April 16, 2016
Did you know that almost 50 million adults in the United States have some degree of gum disease? Oral health is more than cavity prevention. Gums play a vital role in how well your teeth anchor to your jaw bone and how dense that bone is. Additionally, gum disease impacts systemic health, too.
Signs of gum disease
Gum disease progresses from mild gingivitis to more destructive periodontitis where soft tissue and underlying bone are lost. Teeth become mobile and often require extraction.
Symptoms of gum disease include:
- red, swollen, bleeding gums
- pus at the gum line
- constant bad breath
- tooth sensitivity
- discomfort when chewing
- gum tenderness and recession
- long tooth appearance
Dr. Frank Marchese and his associate dentist, Dr. Jeanelle Marchese, caution patients that gum disease stems from many factors, including heredity, cancer drug therapy, and diabetes. Poor oral hygiene greatly contributes to gingivitis and periodontitis as food residues and sticky plaque collect in interdental spaces and at the gum line.
As plaque hardens into tartar, bacteria infect the gums, and the soft tissue pulls away from tooth roots. Periodontal pockets form and measurably indicate the progression of the disease.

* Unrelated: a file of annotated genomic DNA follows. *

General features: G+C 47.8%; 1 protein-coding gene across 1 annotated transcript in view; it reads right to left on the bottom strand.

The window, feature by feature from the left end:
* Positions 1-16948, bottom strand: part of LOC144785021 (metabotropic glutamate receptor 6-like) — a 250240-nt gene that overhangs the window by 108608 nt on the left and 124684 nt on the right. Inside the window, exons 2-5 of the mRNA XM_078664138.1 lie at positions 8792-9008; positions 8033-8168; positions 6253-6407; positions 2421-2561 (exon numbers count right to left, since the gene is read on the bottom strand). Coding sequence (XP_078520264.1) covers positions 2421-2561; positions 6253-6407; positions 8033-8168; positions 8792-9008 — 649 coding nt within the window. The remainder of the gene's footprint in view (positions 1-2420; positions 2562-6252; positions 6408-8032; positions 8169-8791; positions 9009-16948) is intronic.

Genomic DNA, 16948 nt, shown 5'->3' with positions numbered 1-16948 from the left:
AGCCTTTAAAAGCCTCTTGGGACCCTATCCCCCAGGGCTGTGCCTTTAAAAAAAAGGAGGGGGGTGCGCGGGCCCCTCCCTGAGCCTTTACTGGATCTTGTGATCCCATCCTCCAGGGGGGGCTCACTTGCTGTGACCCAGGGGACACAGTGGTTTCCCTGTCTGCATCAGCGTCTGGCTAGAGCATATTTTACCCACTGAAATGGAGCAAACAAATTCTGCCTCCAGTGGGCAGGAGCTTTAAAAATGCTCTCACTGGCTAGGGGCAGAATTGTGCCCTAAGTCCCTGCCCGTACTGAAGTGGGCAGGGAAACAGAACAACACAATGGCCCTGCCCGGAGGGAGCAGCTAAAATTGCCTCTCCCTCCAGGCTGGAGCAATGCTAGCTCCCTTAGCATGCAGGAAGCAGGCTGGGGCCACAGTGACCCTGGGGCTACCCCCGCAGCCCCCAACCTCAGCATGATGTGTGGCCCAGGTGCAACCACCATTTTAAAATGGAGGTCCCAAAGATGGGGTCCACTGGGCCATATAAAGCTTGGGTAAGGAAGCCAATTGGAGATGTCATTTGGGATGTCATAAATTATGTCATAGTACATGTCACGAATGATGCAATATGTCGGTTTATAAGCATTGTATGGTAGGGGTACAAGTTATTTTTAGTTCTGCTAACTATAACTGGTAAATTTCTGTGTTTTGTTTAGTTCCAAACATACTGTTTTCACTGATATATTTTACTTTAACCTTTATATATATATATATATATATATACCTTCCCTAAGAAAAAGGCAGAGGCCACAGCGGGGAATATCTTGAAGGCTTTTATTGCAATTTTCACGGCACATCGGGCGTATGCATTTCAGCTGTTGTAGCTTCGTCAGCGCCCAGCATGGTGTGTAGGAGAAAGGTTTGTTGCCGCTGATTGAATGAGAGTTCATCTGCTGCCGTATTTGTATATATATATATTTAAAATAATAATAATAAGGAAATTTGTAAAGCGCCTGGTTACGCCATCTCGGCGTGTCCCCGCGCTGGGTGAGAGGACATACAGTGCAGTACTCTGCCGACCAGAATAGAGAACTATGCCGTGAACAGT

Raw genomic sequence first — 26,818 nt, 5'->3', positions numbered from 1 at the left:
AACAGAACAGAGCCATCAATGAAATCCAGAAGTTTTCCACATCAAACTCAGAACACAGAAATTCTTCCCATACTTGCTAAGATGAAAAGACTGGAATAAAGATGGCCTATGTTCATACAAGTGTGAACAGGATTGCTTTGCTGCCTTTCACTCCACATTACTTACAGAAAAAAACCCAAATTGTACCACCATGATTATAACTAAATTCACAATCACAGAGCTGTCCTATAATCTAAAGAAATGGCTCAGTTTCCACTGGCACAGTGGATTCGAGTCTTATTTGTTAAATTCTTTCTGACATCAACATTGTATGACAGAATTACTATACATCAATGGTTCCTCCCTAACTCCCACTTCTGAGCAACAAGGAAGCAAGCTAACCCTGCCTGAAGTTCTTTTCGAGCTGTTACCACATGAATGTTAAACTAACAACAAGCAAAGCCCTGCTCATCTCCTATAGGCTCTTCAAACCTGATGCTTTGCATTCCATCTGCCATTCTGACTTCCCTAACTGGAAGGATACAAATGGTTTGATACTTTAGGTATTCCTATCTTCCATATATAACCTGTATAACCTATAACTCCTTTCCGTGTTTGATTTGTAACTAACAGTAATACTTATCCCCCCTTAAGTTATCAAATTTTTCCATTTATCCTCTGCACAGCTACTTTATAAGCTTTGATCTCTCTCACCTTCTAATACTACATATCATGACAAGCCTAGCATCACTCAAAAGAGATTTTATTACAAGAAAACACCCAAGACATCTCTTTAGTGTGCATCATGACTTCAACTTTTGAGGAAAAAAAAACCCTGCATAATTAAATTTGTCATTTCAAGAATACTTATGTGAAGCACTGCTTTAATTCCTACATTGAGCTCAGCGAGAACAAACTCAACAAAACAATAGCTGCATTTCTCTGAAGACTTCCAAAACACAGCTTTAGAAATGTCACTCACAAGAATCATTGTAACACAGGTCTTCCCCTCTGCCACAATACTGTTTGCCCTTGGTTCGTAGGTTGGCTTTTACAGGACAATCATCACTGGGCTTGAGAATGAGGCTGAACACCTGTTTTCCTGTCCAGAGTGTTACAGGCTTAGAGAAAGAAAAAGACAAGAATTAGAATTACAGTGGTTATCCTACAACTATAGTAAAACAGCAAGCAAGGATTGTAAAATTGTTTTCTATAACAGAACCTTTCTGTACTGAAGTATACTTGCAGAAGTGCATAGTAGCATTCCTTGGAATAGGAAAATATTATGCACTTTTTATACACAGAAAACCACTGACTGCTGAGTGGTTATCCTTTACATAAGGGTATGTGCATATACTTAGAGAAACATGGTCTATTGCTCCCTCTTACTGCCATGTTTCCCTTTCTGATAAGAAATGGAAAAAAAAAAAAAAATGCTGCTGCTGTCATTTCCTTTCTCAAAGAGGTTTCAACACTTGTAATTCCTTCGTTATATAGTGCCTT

Taking care of your gums
The best treatment for gum disease is preventive oral hygiene. This means brushing twice a day and flossing daily at home. Eating a healthy diet and drinking plenty of water to wash tooth surface and stimulate saliva production keep oral tissues clean and viable, too. Healthcare providers advise periodontal patients to stop smoking as the heat and toxins in cigarette smoke damage gums.
At Arbor Dental Care, the professional team advises each patient come in for a dental exam and hygienic cleaning twice a year–more often if gums seem prone to inflammation and infection. During a cleaning, the hygienist scales the teeth manually, gently scraping away plaque and tartar.
For active gum disease, the doctors instill antibiotics at the gumline to heal infection. Also, root planing smoothes the rough surfaces of teeth so the soft tissue reattaches. The team employs modern diode laser treatment to gently debride infected tissue.
The mouth and the body are linked
The Lisle dentists at Arbor Dental care urge patients to take gum health seriously. The American Academy of Periodontology, comprised of dentists expert in research on and treatment of gum disease, says periodontitis appears linked to:
- respiratory infections
- rheumatoid arthritis
- Alzheimer’s Disease
- heart disease
- pregnancy complications
- low birth weight babies
As such, taking care of what’s inside the mouth benefits what’s outside the mouth.
Do you have gum disease?
Symptoms are not always obvious. So, to avoid serious problems later on, come to Arbor Dental Care for the best in preventive dentistry. Your comprehensive dental check-up will include assessment of gum health. Don’t delay. Contact the office for your routine appointment.
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